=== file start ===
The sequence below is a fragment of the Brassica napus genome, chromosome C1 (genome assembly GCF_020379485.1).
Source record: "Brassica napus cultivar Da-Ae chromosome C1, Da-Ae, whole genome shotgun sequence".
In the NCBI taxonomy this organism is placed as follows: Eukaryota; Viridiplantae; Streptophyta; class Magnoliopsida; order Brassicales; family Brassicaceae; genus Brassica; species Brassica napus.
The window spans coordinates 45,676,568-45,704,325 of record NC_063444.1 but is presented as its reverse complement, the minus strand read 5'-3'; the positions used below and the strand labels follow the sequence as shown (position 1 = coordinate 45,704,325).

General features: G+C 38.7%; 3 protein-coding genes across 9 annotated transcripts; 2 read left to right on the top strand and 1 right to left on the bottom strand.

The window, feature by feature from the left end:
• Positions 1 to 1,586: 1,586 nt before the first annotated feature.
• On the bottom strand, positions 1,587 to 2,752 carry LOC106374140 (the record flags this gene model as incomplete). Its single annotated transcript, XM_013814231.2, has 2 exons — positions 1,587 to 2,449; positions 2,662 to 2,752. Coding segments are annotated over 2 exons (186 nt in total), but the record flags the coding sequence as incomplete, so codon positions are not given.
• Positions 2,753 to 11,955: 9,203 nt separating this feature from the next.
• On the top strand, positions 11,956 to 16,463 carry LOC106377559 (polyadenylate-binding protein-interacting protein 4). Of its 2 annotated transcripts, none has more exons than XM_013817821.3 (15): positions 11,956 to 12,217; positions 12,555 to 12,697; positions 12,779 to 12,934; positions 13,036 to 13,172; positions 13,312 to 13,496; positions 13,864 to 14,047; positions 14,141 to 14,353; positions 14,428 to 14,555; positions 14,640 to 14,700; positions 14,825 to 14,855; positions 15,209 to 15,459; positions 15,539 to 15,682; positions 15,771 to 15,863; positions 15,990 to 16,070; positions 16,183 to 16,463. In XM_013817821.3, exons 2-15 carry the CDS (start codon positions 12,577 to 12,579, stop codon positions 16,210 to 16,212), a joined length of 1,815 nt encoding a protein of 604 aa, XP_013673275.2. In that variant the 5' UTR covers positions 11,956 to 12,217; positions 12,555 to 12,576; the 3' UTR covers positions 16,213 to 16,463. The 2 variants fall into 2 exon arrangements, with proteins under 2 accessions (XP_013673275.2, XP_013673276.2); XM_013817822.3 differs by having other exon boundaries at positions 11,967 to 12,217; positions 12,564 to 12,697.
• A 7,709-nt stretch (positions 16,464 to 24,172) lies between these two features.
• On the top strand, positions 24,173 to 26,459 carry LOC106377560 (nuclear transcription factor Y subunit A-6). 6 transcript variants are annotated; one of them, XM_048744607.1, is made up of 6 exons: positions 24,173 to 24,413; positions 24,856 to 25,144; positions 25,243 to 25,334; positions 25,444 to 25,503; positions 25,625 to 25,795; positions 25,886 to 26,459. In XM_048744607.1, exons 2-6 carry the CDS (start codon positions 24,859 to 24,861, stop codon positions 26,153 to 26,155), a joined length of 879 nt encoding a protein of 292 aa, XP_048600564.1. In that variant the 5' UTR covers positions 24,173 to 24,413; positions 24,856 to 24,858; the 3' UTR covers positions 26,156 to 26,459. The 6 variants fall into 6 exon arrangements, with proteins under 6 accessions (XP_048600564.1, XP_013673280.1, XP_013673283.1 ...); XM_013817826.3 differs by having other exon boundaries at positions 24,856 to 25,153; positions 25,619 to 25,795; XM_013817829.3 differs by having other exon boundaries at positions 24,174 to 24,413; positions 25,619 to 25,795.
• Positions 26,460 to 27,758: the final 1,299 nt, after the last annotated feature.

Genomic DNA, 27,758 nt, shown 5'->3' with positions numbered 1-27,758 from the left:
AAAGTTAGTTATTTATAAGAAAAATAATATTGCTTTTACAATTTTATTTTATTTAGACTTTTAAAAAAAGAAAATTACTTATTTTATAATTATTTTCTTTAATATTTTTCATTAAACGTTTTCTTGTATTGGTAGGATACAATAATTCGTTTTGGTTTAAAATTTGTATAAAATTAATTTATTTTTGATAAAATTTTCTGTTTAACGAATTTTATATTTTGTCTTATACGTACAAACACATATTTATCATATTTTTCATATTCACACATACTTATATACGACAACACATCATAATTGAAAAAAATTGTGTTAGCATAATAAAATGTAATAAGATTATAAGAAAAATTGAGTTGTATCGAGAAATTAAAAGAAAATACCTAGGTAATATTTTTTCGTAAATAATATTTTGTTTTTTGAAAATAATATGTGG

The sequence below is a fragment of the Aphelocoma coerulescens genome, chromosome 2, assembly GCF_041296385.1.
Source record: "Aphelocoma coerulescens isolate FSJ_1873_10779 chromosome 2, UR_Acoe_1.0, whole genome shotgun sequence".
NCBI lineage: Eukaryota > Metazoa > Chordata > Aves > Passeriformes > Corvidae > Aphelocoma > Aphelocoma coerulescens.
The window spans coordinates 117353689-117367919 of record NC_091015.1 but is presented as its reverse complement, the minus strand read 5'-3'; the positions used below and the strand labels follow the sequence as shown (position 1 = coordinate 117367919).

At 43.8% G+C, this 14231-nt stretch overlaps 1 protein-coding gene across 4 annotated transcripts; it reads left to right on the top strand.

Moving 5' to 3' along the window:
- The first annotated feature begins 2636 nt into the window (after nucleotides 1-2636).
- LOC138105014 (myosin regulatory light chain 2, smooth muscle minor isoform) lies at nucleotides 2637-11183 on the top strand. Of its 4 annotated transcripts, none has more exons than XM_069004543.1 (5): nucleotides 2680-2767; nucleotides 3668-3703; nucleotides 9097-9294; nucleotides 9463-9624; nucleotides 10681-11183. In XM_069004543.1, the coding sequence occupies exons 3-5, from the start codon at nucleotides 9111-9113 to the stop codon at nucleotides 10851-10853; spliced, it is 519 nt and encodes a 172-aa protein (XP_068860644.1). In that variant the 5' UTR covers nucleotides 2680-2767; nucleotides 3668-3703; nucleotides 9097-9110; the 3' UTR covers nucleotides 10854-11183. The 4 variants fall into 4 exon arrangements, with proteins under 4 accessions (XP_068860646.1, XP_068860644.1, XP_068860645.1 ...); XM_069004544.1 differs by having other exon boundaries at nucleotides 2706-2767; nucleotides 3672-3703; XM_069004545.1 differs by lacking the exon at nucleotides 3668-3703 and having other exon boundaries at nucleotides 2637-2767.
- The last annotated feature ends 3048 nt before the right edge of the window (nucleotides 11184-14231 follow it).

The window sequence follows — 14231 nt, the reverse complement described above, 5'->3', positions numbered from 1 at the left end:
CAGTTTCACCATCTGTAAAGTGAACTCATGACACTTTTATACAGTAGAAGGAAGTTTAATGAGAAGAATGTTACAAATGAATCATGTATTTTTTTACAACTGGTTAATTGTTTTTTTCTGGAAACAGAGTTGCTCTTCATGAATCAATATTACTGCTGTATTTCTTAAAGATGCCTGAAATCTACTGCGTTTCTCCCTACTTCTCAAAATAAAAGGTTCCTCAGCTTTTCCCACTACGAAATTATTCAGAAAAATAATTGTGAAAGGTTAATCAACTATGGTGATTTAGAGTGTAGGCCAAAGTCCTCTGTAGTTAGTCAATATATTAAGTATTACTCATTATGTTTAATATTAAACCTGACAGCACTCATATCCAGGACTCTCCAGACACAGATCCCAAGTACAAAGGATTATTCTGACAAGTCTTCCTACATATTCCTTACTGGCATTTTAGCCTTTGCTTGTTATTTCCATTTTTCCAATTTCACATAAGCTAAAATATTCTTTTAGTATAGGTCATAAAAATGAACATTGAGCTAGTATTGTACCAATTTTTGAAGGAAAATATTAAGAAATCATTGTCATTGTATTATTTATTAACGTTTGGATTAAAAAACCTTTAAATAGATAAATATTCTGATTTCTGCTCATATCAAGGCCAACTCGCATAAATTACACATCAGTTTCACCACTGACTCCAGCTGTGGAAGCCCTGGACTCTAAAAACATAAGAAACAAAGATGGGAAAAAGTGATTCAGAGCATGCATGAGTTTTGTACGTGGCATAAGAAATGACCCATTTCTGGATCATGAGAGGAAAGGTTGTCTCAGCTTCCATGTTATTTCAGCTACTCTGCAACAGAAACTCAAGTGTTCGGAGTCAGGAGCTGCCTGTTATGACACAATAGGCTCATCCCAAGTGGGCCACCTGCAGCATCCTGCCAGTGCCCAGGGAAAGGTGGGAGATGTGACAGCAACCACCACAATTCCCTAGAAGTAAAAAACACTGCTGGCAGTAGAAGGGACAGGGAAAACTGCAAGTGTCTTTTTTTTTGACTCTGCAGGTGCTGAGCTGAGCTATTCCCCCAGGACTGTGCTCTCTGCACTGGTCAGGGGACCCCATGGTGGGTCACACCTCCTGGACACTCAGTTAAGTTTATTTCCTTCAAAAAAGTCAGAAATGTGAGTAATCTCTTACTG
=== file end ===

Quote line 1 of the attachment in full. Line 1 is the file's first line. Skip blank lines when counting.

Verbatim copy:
The sequence below is a fragment of the Brassica napus genome, chromosome C1 (genome assembly GCF_020379485.1).